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The IT Infrastructure Library: Part II

Created: 05 Sep 2007 07:00:00 GMT • Updated: 23 Jan 2014 18:46:36 GMT
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As I mentioned in my last blog entry, the version that most today know as ITIL® (often referred to as ITIL v2), is defined within the two Office of Government Commerce (OGC, U.K.) publications – Service Delivery (the “Red book”) and Service Support (the “Blue book”). In these publications, the 10 core ITIL processes and Service Desk functions are described in (more or less) self-contained blocks. In this world, things were relatively simple. I’ll start off our examination of ITIL v3 from the (more familiar) process-centric perspective.

As of now, there is no official count of authoritative list from OGC of which processes should be considered as the ITIL v3 core. Unfortunately, this pushes that responsibility on to the readers’ shoulders and I assure you that this is not an easy task. Rather than making you do that, have a look at my list of the ITIL v3 processes (in alphabetical order):

1. Access Management
2. Availability Management
3. Business Questions for CSI
4. Capacity Management
5. Change Management
6. Demand Management
7. Evaluation
8. Event Management
9. Financial Management for IT Services
10. Incident Management
11. IT Service Continuity Management
12. Knowledge Management
13. Problem Management
14. Release and Deployment Management
15. Request Fulfillment
16. ROI
17. Security Management
18. Service Level Management
19. Service Asset and Configuration Management
20. Service Catalog Management
21. Service Portfolio Management
22. Service Reporting and Measurement
23. Service Validation and Testing
24. Seven Step Improvement Process
25. Supplier Management
26. Transition Planning and Support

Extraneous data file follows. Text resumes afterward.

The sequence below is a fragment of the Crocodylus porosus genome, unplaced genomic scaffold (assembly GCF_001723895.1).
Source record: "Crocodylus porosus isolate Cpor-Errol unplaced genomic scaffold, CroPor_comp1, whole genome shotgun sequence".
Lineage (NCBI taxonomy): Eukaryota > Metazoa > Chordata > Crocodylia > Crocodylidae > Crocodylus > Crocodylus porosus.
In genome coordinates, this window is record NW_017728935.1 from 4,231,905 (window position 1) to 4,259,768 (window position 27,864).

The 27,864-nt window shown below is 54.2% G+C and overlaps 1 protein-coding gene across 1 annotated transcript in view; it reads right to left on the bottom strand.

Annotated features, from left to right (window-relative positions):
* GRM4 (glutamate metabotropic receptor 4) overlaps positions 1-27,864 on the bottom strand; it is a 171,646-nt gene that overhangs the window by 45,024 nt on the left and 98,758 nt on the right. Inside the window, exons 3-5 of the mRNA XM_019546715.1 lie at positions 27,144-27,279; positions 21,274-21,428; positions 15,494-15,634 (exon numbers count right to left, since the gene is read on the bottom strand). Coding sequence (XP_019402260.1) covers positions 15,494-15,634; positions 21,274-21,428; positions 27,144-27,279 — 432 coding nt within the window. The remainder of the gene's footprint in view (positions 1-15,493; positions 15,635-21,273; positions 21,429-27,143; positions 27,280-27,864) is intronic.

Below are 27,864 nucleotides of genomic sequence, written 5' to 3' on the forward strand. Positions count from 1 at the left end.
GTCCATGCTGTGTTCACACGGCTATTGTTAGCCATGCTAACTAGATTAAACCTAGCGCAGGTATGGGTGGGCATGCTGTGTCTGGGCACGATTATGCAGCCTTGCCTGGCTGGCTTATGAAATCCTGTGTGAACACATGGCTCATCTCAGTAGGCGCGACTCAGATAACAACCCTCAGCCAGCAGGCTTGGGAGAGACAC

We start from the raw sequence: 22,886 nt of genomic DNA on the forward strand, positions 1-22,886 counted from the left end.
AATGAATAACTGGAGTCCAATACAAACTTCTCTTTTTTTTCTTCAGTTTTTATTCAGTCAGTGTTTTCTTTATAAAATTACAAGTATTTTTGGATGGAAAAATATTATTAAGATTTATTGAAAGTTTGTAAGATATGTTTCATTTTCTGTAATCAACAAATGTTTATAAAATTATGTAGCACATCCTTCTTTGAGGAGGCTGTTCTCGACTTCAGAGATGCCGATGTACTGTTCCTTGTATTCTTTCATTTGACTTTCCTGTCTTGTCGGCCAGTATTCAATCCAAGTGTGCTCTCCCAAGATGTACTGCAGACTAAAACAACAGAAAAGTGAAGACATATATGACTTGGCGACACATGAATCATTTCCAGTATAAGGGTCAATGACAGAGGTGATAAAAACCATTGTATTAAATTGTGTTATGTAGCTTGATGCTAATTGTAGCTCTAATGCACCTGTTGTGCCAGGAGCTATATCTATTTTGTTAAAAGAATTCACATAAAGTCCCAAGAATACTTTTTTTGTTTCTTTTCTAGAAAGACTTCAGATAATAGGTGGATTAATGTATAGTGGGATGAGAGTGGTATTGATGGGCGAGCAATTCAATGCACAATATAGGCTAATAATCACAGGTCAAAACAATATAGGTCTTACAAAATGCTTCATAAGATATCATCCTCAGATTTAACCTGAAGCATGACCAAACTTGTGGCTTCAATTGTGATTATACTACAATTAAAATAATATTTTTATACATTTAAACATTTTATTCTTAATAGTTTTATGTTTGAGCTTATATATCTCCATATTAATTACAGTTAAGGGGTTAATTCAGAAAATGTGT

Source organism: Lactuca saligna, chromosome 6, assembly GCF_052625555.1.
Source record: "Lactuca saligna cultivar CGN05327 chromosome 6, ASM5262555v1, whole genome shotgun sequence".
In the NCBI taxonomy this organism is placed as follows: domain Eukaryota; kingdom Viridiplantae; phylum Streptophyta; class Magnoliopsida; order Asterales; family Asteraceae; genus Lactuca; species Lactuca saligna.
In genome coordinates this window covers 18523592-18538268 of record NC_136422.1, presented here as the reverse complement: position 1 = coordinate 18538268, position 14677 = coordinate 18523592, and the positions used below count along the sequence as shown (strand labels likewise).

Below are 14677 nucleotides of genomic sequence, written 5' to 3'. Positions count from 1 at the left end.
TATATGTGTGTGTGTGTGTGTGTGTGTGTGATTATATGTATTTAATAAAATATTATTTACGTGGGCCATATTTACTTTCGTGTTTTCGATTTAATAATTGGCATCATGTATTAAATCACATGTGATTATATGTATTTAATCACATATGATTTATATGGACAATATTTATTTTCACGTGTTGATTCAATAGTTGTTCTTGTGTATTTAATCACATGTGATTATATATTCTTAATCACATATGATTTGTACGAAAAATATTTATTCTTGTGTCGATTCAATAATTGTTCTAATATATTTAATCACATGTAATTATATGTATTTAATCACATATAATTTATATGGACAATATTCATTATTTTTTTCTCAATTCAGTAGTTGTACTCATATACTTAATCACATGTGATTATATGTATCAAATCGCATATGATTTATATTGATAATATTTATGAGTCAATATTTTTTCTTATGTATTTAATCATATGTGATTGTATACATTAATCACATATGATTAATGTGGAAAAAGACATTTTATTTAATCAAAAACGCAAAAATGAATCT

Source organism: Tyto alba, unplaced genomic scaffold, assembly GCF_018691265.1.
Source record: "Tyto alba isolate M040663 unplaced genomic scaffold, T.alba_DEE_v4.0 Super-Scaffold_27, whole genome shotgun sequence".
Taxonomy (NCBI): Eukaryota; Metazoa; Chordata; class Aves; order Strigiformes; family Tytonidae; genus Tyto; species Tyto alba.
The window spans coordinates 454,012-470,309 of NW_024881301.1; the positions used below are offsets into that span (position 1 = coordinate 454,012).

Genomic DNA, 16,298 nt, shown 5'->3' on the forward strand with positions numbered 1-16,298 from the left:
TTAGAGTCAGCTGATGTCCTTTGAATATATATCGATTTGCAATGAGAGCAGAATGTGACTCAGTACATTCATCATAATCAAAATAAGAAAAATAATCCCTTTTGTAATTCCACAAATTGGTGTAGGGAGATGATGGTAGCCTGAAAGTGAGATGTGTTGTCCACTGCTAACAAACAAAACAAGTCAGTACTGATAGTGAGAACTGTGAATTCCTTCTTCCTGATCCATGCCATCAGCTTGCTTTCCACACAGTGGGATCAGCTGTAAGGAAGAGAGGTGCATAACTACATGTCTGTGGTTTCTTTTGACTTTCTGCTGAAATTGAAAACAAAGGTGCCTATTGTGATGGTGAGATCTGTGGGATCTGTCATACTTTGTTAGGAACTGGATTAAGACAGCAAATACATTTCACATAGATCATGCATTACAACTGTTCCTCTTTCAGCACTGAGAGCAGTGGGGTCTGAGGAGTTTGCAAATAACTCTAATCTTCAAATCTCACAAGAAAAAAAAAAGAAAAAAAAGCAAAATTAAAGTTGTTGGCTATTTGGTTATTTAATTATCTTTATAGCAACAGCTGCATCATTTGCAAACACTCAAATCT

In each case, rather than make my own interpretations or judgments, I‘ve attempted to use the authors’ placement of the material to provide the guidance necessary to determine whether or not something was a process or not. Some of the authors go to great lengths to distinguish between processes and functions, but this distinction is not rigorously maintained between the volumes. Where I found this to be especially problematic, I’ve italicized the process name to call out the discrepancy without altering the original naming. Only ROI was altered in this way and I was reluctant to do that. Given how closely the concepts related, combining the two was a relatively easy decision. As you can see our once svelte list of 10 processes and the service desk function have now expanded significantly. Unlike the Service Support and Service Delivery books, the detailed process area knowledge is divided (unevenly) across the five books and introduces a level of complexity that did not exist before. As such, a mapping is needed to show how the content from each process area fits with the five volumes of the ITIL v3 Core. This will be the focus of my next installment. In addition, we’ll also show how the old ITIL v2 processes map on. Big hint – don’t throw away your “old” ITIL v2 books yet! As we examine additional details about ITIL v3, you may find that they will come in handy.